First, you can apply for a discharge upgrade. Veterans who believe their discharge was unjust or inaccurate can appeal to their military branch for an upgrade. This is often the case when a Veteran is discharged due to traumatic brain injuries, mental health conditions or harassment.
Secondly, you can apply for a Character of Discharge review. Even if you can't upgrade your discharge, you can still appeal to the VA for further consideration of your status. Often this involves writing a letter to the VA, explaining the situation from your perspective and attaching supporting documents.
If you need help with either process, you can enlist the services of your local VA lender. They can help you access the correct forms and gather the right supporting documents.
If you cannot obtain your service records from the National Archives, you might have to file a Certificate in Lieu of Lost or Destroyed Discharge. Your VA lender should be able to help you obtain lost or destroyed records.
Your entitlement code is a two-digit number that specifies your VA loan eligibility.
Most codes indicate a period of service, such as Code 01 (World War II) or Code 04 (Vietnam War). The only code that's not associated with a period of service is Code 05, "Entitlement Restored." This means you've used a VA loan before and your entitlement amount has been restored to you, often because you paid off the first VA loan.
Entitlement codes range from 1 to 11 and they correspond to the following:
|01||World War II|
|07||Spouse of POW/MIA|
|08||Post-World War II|
|10||Persian Gulf War|
At the top of your COE, you'll also see the status of your funding fee. If you're a Veteran with a service-related disability, an active service member with a Purple Heart, or a surviving spouse, then you do not have to pay the funding fee and should see the status as "exempt.”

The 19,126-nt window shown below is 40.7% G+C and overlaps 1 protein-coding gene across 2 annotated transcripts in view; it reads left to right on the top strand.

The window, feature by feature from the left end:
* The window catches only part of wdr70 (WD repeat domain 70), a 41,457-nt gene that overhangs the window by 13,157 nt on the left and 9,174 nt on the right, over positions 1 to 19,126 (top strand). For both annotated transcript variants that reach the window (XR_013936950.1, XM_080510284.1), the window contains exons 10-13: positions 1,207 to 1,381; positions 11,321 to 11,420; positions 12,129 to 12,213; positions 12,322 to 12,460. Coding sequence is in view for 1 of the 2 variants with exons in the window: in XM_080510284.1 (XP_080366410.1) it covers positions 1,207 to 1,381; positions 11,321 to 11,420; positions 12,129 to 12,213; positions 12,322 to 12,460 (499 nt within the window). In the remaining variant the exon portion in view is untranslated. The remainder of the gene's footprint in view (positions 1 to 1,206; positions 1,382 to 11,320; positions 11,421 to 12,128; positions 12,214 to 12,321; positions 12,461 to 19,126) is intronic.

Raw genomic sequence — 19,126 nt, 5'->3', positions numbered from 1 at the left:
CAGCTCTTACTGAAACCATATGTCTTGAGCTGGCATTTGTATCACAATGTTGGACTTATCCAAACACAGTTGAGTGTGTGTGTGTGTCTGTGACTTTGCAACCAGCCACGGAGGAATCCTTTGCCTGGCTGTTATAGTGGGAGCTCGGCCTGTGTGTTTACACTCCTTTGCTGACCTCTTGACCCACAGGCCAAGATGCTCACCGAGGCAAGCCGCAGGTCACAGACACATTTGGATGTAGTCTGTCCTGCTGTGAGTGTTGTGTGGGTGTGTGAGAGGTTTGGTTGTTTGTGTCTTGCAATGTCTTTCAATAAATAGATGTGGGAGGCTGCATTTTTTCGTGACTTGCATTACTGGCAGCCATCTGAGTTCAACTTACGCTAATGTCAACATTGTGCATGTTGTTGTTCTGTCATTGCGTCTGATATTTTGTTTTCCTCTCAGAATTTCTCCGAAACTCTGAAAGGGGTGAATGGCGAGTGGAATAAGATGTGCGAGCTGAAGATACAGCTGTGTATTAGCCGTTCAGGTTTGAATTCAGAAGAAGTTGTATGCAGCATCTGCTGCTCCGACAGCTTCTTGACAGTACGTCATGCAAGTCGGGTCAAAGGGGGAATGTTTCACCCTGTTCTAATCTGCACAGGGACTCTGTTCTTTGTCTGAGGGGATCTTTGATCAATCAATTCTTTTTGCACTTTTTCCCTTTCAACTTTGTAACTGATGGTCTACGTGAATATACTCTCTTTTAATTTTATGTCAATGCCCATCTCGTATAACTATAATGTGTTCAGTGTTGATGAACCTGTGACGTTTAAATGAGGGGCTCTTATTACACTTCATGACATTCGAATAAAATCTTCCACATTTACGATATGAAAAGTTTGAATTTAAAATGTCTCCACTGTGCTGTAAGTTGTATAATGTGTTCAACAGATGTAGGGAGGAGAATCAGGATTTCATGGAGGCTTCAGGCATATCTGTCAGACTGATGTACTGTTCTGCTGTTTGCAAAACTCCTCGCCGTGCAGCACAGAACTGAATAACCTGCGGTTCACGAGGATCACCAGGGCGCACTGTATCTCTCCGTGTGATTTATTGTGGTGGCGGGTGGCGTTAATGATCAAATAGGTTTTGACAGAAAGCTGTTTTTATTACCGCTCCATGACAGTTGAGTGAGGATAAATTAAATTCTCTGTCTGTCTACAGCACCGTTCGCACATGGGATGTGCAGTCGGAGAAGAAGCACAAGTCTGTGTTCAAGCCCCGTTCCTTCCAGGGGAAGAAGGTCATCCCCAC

No, your Certificate of Eligibility does not expire. That said, you'll often have to get a fresh COE when you apply for a VA loan. Lenders will want to see the most recent status of your loan entitlement and entitlement code.
If you're applying for your COE by mail, it can take 4-6 weeks before it arrives. You can also get your Certificate of Eligibility instantly by accessing it through the eBenefits portal or having your VA lender access it through the VA's LGY hub.
No, having a COE doesn't guarantee a VA lender will approve your application. To get approved for a VA loan, you must apply with a lender and meet their credit and income requirements.
Though these requirements can vary from lender to lender, many ask for a credit score of 620, a debt-to-income ratio of 41% or lower, and at least two years of consistent income. In addition, the home you're buying should become your primary residence within 60 days of closing. Lastly, you'll need to meet the minimum residual income requirements based on the size of your family and area.
Yes, military spouses that qualify for VA loan benefits can obtain a COE. To get a COE as a military spouse, you need to receive Dependency & Indemnity Compensation (DIC) and complete VA Form 26-1817. After completing the form, please mail it to your regional loan office. The VA regional loan office address is listed at the bottom of the form.
If you are not receiving Dependency & Indemnity Compensation benefits, you'll need to apply through VA Form 21P-534EZ, then follow the steps above.
Getting a Certificate of Eligibility is often one of the first steps a Veteran will take toward homeownership. If you need help accessing your Certificate of Eligibility, talk to your VA lender first. Even if they can't access your COE through the VA's online portal, they can walk you through the steps to request one online or through the mail.
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† ICB Solutions is a division of Neighbors Bank, which is an affiliate of Mortgage Research Center, LLC dba Veterans United Home Loans.